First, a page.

It's no secret that Twitter has been battling a significant problem - user growth has stalled, almost entirely.
The platform's already implemented various changes in an effort to make Twitter "easier to use", which is considered the biggest barrier that stops new people from signing up, and this week, Twitter's announced its latest plan to make the platform more appealing. To boost the utility of tweets, Twitter's making a raft of changes to help users get more out of their 140-characters.
In the months to come, several changes that long time users have been asking for will be implemented. Most specifically, "@names in replies and media attachments (like photos, GIFs, videos, and polls) will no longer 'use up' valuable characters," reads Twitter's blog post announcing the new changes.
Here's a look at what, specifically, will change, and how it will impact on your Twitter experience.
1. @names In Replies
Have a large group tweet with many user's names? You'll no longer need to take people out in replies in order to get your full message across. @names in replies will no longer count against your 140-character limit.
The change will enable more seamless conversation - you'll be allowed to have up to 50 people in your group tweets.
But an important consideration - just because you CAN do something, doesn't always mean you SHOULD.
Attached media, such as GIF's, photos, quote tweets, polls or videos, will also no longer count as characters in tweets. Removing images from the word count now frees up 23 additional characters for you to use. Now, a picture truly is worth a thousand words (or at least 140 characters).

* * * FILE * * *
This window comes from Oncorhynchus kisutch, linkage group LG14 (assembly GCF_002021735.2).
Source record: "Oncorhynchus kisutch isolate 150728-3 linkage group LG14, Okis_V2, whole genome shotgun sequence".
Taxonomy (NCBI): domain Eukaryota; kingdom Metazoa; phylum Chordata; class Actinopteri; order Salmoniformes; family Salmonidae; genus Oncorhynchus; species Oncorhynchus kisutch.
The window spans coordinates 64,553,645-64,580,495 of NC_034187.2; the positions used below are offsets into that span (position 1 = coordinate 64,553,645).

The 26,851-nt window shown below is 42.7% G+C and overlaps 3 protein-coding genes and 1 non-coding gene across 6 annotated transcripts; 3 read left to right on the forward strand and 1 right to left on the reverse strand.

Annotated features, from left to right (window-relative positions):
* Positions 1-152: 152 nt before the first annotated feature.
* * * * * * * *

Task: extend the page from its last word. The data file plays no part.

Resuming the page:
3. Needing to place a "." Before A Name
If users want their replies to have the potential to be viewed by all their followers, and not only by the first person mentioned in a tweet, they can retweet it to show they'd like all their followers to be able to see it. Simply stated, new tweets that begin with a @username will now have the ability to reach all of your followers.
4. Retweet or Requote Your Own Tweets
Rather than needing to use a secondary program to schedule out a tweet that you'd like your followers to see at different times, you can now retweet your own tweets if you think certain users may have missed your post at an earlier time.
Will these changes be enough to lure new users into the world of the little blue bird? I'm not so sure. These changes won't actually be seen as changes to people just beginning their Twitter experience, however, they will simplify and most likely shorten the learning curve that new users often experience when faced with stringent restrictions that don't always make sense.
The changes will most directly impact those of us who've been asking for these specific updates for quite some time. The 140-character limit is restrictive, particularly when we're encouraged to build communities and have more of our conversations on Twitter's platform, rather than being forced onto a different messaging app or to email, in order to have full conversations.
Jack Dorsey and his team at Twitter have not yet said exactly when these changes will go into action, simply noting that they'll be rolled out in the upcoming months.